On April 1, 2011, Epsilon announced that it had detected an unauthorized entry into its email system, and that, as a result, a subset of its email clients’ customer data was exposed to an external party. The company indicates that the information was limited to email addresses and/or customer names only. The company is also limited in the information that it can share due to an ongoing investigation.

Epsilon plays in the “permission email” game — it is a legitimate player and certainly not a spammer. It has big and significant email customers — this weekend, I received emails from Disney, Best Buy, and Brookstone, and I’ve read about other notifications from Chase, Citigroup, Barclays, and Kroger. On the one hand, some of the press headlines would lead to a big shoulder shrug — the fact that a spammer might now have my name as well as my email address really doesn’t raise that much concern for me.

But I like to think I’m relatively tech savvy. What about others that might receive an email — addressed correctly apparently from a marketer that they trust that asks for more information or asks for them to take specific action? The emails that I’ve seen from the companies above have been well written and designed to offset some of that concern.

My bigger question is the long-term impact for marketers and service providers. Specifically:

  • Consumer trust in major brands will take a hit. Few of the people that received messages over the past few days from their banks, travel companies, or retail outlets will have heard of Epsilon previously. Instead it is the brands that are communicating with consumers — with whom the consumer has the relationship — that will suffer a damaged reputation. Consumers will surely start to wonder if they can’t trust these firms with their email addresses — is it really that smart to trust them with their credit card data, or with their mortgage! Marketers should plan to measure and monitor consumers' perception of this concern and should recognize that working with an external provider to support email initiatives may have a major impact on consumer trust and the company’s brand.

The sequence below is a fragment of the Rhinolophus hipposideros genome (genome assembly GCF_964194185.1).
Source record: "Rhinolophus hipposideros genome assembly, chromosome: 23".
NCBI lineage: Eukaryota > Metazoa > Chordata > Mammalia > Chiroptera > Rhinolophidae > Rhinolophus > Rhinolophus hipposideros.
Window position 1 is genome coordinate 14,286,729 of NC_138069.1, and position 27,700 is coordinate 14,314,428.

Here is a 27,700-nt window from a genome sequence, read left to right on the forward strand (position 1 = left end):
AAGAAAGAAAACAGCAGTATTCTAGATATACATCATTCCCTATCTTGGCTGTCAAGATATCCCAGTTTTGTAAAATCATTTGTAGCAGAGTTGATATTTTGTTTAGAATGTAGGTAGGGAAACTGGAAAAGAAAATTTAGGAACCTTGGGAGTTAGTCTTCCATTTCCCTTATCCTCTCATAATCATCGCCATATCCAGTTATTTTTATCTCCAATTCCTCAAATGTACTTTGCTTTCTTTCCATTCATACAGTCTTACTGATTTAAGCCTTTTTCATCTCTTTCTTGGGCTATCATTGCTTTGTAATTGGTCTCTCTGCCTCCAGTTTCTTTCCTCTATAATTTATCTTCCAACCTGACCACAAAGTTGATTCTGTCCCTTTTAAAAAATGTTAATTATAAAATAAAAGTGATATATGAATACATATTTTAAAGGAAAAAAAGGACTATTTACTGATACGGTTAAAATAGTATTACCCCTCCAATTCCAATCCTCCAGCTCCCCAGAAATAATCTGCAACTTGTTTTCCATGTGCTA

• The entire CI ecosystem will be impacted. Epsilon is a very strong player in the CI arena. And this isn’t an Epsilon-only concern — any company that is privileged to manage the information that a company maintains about its customers should be paying attention. When we have concern about billion dollar companies struggling to maintain a lid on their customers' data, how much can we expect from startups and tier-two providers?
  • The security of the cloud will be scrutinized. Software-as-a-service products are especially attractive to interactive marketers, and many data providers have begun to explore the opportunity of hosting customer data where it lies, making it accessible to relevant parties to access and leverage in real time. Accessing email addresses may be relatively innocuous, but it’s only a matter of time until someone gains unauthorized access to much more interesting data — data that we would wish they couldn’t access. This brings into question, is multi-tenant deployment model the best way to handle customer data given that one breach gives the perpetrator potential access to a wealth of data?
  • Data security legislation will be considered. This is just the latest in a long line of data leaks and breaches. And while legislation such as Do Not Track is garnering the headlines, data security is in many respects a much easier legislative issue to pass — it’s hard to argue against a requirement that companies protect the data that they capture about their customers.
  • Financial liability will be re-examined. What happens when a bunch of customers suddenly unsubscribe from receiving emails from companies because they no longer trust them? Can companies claim that their service provider was negligent and therefore liable? How can the financial impact be calculated? Expect there to be even more questions about liability and security moving forward.

 This breach should be a wakeup call for the industry. MSPs and ESPs should recognize that they’ve dodged a bullet. Email addresses and names are probably the least concerning things that external, unauthorized parties could have accessed from a company such as Epsilon. This could have been much, much worse. Even if Epsilon isn’t your provider, engage your security and risk colleagues, and relentlessly dig into what your providers are doing to ensure the safety of your data — and what they are doing to make sure their answer remains current.